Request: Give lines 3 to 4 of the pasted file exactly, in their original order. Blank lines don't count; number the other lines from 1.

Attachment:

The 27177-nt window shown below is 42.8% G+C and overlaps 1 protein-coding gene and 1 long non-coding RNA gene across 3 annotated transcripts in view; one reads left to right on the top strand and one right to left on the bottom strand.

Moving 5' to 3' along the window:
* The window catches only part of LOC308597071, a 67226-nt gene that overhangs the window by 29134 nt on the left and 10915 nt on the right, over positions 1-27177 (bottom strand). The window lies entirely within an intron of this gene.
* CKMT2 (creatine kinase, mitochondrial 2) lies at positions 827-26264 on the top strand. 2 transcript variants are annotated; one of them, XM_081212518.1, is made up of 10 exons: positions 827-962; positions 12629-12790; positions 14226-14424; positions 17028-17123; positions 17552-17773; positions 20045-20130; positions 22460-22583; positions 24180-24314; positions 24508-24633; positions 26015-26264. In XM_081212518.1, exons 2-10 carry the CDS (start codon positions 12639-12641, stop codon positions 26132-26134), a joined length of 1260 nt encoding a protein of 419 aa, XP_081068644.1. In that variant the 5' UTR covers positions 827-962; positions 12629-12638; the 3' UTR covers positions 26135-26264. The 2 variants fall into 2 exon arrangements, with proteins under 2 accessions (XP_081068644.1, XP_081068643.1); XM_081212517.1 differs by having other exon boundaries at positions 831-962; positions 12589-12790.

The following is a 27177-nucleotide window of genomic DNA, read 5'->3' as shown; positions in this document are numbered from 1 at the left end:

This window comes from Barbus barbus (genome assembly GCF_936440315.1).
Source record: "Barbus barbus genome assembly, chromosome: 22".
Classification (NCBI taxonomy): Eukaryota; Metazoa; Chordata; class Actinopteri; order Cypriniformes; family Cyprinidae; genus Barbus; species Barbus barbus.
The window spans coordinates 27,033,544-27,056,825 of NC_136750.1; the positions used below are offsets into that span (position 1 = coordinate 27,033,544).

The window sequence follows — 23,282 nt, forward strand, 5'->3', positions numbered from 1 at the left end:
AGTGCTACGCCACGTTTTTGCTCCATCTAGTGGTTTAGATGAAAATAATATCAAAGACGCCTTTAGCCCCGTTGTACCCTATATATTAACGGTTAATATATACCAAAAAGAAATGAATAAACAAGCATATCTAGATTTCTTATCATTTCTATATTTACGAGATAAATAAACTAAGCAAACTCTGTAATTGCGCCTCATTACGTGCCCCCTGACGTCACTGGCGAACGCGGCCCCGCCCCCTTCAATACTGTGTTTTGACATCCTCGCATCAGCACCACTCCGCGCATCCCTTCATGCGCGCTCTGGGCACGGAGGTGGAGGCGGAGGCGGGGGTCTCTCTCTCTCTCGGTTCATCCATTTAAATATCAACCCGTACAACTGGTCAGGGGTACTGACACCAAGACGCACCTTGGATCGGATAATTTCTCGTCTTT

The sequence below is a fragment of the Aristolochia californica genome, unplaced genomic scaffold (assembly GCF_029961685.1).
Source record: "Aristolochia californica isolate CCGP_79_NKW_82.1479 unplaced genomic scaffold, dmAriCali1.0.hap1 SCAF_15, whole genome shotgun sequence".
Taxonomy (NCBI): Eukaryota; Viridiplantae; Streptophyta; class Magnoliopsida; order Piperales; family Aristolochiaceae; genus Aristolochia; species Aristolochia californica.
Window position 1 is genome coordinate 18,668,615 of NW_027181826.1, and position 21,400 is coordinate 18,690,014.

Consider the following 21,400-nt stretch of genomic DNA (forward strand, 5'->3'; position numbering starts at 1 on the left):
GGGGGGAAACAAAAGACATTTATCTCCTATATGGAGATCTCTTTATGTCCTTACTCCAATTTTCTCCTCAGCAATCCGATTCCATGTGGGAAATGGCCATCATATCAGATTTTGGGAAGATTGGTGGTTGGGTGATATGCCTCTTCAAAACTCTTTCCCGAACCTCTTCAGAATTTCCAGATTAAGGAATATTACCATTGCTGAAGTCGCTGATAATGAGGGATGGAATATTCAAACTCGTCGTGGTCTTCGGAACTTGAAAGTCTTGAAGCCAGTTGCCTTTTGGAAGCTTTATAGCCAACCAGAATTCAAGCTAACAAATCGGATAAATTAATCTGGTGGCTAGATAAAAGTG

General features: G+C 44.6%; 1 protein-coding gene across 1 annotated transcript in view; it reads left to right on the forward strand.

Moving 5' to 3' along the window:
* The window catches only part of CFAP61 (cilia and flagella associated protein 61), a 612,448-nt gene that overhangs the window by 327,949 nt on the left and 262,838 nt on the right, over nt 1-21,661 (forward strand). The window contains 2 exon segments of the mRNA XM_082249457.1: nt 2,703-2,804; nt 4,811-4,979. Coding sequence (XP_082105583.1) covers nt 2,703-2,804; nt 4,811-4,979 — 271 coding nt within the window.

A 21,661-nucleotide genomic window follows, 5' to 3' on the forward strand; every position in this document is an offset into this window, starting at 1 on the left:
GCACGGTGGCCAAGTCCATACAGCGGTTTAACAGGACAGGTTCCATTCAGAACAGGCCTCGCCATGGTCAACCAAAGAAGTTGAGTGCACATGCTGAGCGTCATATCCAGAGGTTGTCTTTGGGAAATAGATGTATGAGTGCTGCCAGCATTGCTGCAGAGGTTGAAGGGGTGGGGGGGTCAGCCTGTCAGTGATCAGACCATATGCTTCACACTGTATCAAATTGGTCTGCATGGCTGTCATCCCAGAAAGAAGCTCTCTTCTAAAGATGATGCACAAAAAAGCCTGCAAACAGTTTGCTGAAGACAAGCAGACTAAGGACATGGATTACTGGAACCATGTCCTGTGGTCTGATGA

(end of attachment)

* The window catches only part of LOC308597071, a 67226-nt gene that overhangs the window by 29134 nt on the left and 10915 nt on the right, over positions 1-27177 (bottom strand). The window lies entirely within an intron of this gene.
* CKMT2 (creatine kinase, mitochondrial 2) lies at positions 827-26264 on the top strand. 2 transcript variants are annotated; one of them, XM_081212518.1, is made up of 10 exons: positions 827-962; positions 12629-12790; positions 14226-14424; positions 17028-17123; positions 17552-17773; positions 20045-20130; positions 22460-22583; positions 24180-24314; positions 24508-24633; positions 26015-26264. In XM_081212518.1, exons 2-10 carry the CDS (start codon positions 12639-12641, stop codon positions 26132-26134), a joined length of 1260 nt encoding a protein of 419 aa, XP_081068644.1. In that variant the 5' UTR covers positions 827-962; positions 12629-12638; the 3' UTR covers positions 26135-26264. The 2 variants fall into 2 exon arrangements, with proteins under 2 accessions (XP_081068644.1, XP_081068643.1); XM_081212517.1 differs by having other exon boundaries at positions 831-962; positions 12589-12790.